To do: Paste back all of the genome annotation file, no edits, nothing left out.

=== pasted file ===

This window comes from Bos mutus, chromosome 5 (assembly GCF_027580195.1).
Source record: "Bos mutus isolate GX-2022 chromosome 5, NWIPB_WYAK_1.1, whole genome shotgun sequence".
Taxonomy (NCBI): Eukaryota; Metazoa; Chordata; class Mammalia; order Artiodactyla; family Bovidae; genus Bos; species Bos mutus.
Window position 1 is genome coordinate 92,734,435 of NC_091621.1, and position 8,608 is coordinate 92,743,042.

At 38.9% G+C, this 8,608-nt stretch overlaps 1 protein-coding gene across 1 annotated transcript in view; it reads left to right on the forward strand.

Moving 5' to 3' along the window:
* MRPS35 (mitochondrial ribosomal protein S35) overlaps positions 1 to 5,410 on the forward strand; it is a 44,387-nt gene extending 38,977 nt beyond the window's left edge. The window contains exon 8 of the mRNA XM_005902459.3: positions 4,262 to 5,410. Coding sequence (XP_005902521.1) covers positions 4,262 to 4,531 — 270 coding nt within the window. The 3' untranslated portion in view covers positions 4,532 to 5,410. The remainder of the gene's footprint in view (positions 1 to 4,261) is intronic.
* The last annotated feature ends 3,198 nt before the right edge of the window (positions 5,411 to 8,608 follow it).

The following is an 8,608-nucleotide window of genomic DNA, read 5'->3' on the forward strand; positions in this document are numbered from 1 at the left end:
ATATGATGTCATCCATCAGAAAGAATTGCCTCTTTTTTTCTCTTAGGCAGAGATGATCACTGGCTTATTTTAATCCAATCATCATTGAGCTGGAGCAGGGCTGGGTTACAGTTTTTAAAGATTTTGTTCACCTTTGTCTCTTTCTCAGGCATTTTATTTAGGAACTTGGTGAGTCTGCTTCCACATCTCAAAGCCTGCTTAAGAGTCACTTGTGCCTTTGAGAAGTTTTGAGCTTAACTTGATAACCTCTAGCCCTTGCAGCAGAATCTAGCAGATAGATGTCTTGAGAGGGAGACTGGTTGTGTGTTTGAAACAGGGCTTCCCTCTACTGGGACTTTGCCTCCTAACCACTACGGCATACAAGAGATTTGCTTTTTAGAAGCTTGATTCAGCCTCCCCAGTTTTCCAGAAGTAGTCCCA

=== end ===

This window comes from Bos mutus, chromosome 5 (assembly GCF_027580195.1).
Source record: "Bos mutus isolate GX-2022 chromosome 5, NWIPB_WYAK_1.1, whole genome shotgun sequence".
Taxonomy (NCBI): Eukaryota; Metazoa; Chordata; class Mammalia; order Artiodactyla; family Bovidae; genus Bos; species Bos mutus.
Window position 1 is genome coordinate 92,734,435 of NC_091621.1, and position 8,608 is coordinate 92,743,042.

At 38.9% G+C, this 8,608-nt stretch overlaps 1 protein-coding gene across 1 annotated transcript in view; it reads left to right on the forward strand.

Moving 5' to 3' along the window:
* MRPS35 (mitochondrial ribosomal protein S35) overlaps positions 1 to 5,410 on the forward strand; it is a 44,387-nt gene extending 38,977 nt beyond the window's left edge. The window contains exon 8 of the mRNA XM_005902459.3: positions 4,262 to 5,410. Coding sequence (XP_005902521.1) covers positions 4,262 to 4,531 — 270 coding nt within the window. The 3' untranslated portion in view covers positions 4,532 to 5,410. The remainder of the gene's footprint in view (positions 1 to 4,261) is intronic.
* The last annotated feature ends 3,198 nt before the right edge of the window (positions 5,411 to 8,608 follow it).

The following is an 8,608-nucleotide window of genomic DNA, read 5'->3' on the forward strand; positions in this document are numbered from 1 at the left end:
ATATGATGTCATCCATCAGAAAGAATTGCCTCTTTTTTTCTCTTAGGCAGAGATGATCACTGGCTTATTTTAATCCAATCATCATTGAGCTGGAGCAGGGCTGGGTTACAGTTTTTAAAGATTTTGTTCACCTTTGTCTCTTTCTCAGGCATTTTATTTAGGAACTTGGTGAGTCTGCTTCCACATCTCAAAGCCTGCTTAAGAGTCACTTGTGCCTTTGAGAAGTTTTGAGCTTAACTTGATAACCTCTAGCCCTTGCAGCAGAATCTAGCAGATAGATGTCTTGAGAGGGAGACTGGTTGTGTGTTTGAAACAGGGCTTCCCTCTACTGGGACTTTGCCTCCTAACCACTACGGCATACAAGAGATTTGCTTTTTAGAAGCTTGATTCAGCCTCCCCAGTTTTCCAGAAGTAGTCCCA